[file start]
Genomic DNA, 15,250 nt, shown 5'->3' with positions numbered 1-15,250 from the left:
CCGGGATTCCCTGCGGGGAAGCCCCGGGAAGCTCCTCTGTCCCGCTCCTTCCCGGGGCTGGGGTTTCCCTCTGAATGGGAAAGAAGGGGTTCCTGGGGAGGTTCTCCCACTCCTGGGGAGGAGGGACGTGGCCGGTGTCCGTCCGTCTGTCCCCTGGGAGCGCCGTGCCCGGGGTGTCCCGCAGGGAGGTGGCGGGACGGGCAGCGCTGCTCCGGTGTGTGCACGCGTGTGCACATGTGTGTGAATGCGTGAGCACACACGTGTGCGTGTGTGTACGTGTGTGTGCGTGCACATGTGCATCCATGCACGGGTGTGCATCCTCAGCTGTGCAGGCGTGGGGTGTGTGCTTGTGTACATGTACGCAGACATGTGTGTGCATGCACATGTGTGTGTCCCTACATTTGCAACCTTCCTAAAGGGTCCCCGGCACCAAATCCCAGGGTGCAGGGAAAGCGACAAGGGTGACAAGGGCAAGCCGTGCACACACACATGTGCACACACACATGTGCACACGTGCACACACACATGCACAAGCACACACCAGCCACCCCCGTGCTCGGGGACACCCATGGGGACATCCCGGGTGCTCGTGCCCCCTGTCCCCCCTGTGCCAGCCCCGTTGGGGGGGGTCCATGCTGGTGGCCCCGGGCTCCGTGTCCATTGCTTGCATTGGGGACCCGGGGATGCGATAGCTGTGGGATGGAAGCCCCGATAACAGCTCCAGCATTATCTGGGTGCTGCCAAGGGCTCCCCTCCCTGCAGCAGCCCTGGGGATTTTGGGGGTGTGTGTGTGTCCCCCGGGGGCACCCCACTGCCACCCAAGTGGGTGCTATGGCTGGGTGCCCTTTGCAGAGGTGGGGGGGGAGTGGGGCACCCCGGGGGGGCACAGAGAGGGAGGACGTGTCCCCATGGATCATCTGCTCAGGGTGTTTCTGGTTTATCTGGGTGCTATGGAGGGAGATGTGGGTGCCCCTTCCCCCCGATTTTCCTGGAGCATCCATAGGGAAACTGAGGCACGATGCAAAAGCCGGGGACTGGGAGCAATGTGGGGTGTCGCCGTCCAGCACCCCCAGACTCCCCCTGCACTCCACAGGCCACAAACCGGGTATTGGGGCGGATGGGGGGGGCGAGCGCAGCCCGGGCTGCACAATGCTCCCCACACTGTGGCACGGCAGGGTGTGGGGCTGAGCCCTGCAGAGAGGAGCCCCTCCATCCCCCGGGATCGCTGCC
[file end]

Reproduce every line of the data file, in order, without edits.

Genomic DNA, 15,250 nt, shown 5'->3' with positions numbered 1-15,250 from the left:
CCGGGATTCCCTGCGGGGAAGCCCCGGGAAGCTCCTCTGTCCCGCTCCTTCCCGGGGCTGGGGTTTCCCTCTGAATGGGAAAGAAGGGGTTCCTGGGGAGGTTCTCCCACTCCTGGGGAGGAGGGACGTGGCCGGTGTCCGTCCGTCTGTCCCCTGGGAGCGCCGTGCCCGGGGTGTCCCGCAGGGAGGTGGCGGGACGGGCAGCGCTGCTCCGGTGTGTGCACGCGTGTGCACATGTGTGTGAATGCGTGAGCACACACGTGTGCGTGTGTGTACGTGTGTGTGCGTGCACATGTGCATCCATGCACGGGTGTGCATCCTCAGCTGTGCAGGCGTGGGGTGTGTGCTTGTGTACATGTACGCAGACATGTGTGTGCATGCACATGTGTGTGTCCCTACATTTGCAACCTTCCTAAAGGGTCCCCGGCACCAAATCCCAGGGTGCAGGGAAAGCGACAAGGGTGACAAGGGCAAGCCGTGCACACACACATGTGCACACACACATGTGCACACGTGCACACACACATGCACAAGCACACACCAGCCACCCCCGTGCTCGGGGACACCCATGGGGACATCCCGGGTGCTCGTGCCCCCTGTCCCCCCTGTGCCAGCCCCGTTGGGGGGGGTCCATGCTGGTGGCCCCGGGCTCCGTGTCCATTGCTTGCATTGGGGACCCGGGGATGCGATAGCTGTGGGATGGAAGCCCCGATAACAGCTCCAGCATTATCTGGGTGCTGCCAAGGGCTCCCCTCCCTGCAGCAGCCCTGGGGATTTTGGGGGTGTGTGTGTGTCCCCCGGGGGCACCCCACTGCCACCCAAGTGGGTGCTATGGCTGGGTGCCCTTTGCAGAGGTGGGGGGGGAGTGGGGCACCCCGGGGGGGCACAGAGAGGGAGGACGTGTCCCCATGGATCATCTGCTCAGGGTGTTTCTGGTTTATCTGGGTGCTATGGAGGGAGATGTGGGTGCCCCTTCCCCCCGATTTTCCTGGAGCATCCATAGGGAAACTGAGGCACGATGCAAAAGCCGGGGACTGGGAGCAATGTGGGGTGTCGCCGTCCAGCACCCCCAGACTCCCCCTGCACTCCACAGGCCACAAACCGGGTATTGGGGCGGATGGGGGGGGCGAGCGCAGCCCGGGCTGCACAATGCTCCCCACACTGTGGCACGGCAGGGTGTGGGGCTGAGCCCTGCAGAGAGGAGCCCCTCCATCCCCCGGGATCGCTGCC